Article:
I did start taking vitamin D3 drops together with Mg, as Mg and vitamin D depend on each other for function and absorption. It’s possible to get vitamin D levels checked, but I just went ahead and started supplementing with vitamin D. After all, it has been found that here, too, most people no longer get enough – due to modern lifestyles of too much staying indoors.

Bonus: How to make your own magnesium oil

Obtain magnesium chloride flakes and distilled water.

(You could use regular water, but using distilled water will extend the shelf life of the mixture.)

1. Pour 1 cup of distilled/rose water into a sauce pan and bring it to a boil.
2. Put 1 cup of magnesium chloride flakes in a glass measuring cup/bowl.
3. Pour the boiling water over the flakes and stir until the flakes have completely dissolved.
4. Cool and store in a spray bottle or container at room temperature and away from the sun. Use up within 6 months.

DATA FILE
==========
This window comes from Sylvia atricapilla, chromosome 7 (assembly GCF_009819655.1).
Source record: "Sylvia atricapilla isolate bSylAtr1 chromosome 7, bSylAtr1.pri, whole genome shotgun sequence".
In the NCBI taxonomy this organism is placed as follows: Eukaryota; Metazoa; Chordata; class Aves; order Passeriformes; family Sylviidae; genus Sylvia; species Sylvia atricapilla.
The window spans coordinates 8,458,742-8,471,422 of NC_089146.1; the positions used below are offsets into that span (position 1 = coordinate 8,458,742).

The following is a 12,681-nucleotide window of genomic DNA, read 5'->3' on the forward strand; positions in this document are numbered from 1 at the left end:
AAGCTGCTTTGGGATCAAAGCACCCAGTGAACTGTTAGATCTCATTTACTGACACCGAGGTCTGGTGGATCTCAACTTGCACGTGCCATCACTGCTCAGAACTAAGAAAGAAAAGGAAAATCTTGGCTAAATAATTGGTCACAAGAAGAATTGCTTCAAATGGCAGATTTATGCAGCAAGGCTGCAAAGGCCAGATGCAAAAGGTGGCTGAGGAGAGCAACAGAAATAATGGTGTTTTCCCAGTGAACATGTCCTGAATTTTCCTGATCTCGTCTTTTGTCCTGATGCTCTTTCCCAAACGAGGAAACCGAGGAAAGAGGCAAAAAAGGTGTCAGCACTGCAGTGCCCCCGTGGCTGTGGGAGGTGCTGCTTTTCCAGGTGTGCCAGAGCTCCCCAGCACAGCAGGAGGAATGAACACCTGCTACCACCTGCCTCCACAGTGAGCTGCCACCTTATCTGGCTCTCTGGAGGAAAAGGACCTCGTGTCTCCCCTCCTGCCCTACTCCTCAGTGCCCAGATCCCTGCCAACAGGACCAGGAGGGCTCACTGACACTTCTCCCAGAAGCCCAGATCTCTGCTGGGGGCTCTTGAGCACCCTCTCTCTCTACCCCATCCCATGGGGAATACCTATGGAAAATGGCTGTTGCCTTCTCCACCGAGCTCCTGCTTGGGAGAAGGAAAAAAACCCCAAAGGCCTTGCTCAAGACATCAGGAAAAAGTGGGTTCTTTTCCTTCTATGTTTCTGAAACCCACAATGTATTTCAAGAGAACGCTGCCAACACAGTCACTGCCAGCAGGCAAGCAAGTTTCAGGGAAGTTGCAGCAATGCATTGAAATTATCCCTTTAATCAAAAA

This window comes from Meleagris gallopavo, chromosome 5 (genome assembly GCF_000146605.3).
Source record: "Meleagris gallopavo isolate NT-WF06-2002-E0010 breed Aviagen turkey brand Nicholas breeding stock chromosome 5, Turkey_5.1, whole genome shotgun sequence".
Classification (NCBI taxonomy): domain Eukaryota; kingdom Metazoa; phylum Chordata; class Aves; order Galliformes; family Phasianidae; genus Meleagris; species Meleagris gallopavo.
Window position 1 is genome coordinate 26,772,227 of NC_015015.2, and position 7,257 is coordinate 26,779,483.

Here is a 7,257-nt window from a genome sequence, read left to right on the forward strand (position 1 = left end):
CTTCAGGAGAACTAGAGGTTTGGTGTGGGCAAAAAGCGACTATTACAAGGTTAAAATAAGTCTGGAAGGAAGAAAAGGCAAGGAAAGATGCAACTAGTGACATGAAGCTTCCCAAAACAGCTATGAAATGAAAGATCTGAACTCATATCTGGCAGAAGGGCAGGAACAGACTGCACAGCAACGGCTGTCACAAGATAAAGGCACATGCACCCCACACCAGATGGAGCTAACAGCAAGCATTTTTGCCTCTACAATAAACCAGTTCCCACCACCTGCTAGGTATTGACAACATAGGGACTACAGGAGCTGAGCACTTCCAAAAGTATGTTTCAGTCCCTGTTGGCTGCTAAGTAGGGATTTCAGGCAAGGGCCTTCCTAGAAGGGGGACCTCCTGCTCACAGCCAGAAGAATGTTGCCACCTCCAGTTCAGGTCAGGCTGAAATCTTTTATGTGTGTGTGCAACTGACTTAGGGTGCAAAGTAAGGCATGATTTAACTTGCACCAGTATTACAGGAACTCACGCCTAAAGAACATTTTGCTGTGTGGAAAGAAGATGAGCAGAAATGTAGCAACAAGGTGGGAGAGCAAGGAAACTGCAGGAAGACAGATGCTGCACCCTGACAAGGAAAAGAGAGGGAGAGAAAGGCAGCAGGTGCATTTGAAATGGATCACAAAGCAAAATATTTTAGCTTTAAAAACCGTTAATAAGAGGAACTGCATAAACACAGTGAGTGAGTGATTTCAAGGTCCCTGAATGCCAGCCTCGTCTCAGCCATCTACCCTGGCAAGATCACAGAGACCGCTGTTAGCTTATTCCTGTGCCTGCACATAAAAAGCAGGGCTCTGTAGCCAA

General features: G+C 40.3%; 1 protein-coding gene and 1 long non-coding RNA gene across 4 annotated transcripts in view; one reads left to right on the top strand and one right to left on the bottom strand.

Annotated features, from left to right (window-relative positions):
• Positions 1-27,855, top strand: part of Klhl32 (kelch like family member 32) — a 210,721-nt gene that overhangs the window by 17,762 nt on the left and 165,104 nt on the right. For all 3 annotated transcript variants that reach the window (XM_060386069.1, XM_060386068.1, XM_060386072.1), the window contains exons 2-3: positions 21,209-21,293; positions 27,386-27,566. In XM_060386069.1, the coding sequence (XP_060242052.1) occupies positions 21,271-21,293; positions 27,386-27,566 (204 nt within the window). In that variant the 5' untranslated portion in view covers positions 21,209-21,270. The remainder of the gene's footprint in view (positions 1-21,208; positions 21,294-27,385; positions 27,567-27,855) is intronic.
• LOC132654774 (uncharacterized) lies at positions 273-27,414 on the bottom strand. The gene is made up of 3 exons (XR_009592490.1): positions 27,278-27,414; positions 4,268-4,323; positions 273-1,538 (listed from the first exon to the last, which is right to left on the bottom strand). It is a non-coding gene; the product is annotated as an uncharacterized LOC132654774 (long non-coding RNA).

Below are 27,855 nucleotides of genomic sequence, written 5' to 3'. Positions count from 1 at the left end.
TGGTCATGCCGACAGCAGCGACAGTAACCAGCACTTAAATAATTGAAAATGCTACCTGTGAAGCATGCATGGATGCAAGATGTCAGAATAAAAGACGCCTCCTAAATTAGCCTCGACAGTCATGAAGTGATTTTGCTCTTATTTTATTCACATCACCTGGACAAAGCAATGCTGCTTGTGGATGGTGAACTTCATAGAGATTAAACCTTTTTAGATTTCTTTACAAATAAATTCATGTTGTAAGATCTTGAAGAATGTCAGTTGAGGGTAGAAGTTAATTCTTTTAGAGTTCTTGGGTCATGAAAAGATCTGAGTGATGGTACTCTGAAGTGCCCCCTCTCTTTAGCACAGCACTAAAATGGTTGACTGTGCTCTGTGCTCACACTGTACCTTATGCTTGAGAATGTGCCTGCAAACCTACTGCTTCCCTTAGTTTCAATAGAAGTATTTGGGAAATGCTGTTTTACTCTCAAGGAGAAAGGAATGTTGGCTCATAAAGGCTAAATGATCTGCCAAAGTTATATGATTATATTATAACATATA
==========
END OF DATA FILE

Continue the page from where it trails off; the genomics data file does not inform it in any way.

*You could add ¼ cup of rose water, which not only smells wonderful but ameliorates the prickly feeling Mg oil can leave on the skin.

Use it to spray on aching muscles, your scalp, add it to your bubble bath, pedicure tubs, or use it in your dental routine.

Sources (besides my own experience!):

AgroCares. (n.d.). Magnesium: Why is it important for plant growth? Retrieved on June 17th, 2020 from

DiNicolantonio, J.J., O’Keefe, J.H., Wilson, W. (2018). Subclinical magnesium deficiency: a principal driver of cardiovascular disease and a public health crisis. In Open Heart. 2018; 5(1): e000668. doi: 10.1136/openhrt-2017-000668

Smith, A.A. (2020). The 2020 Definitive Guide To Magnesium & Magnesium Supplements. Retrieved on June 18th, 2020 from

Sperlazza, C. (2020). Magnesium deficiency signs, symptoms and how to fix it. Retrieved on June 18th, 2020 from

Wentz, I. (2019). Studies on Magnesium and Thyroid Health. Retrieved on July 1st,2020 from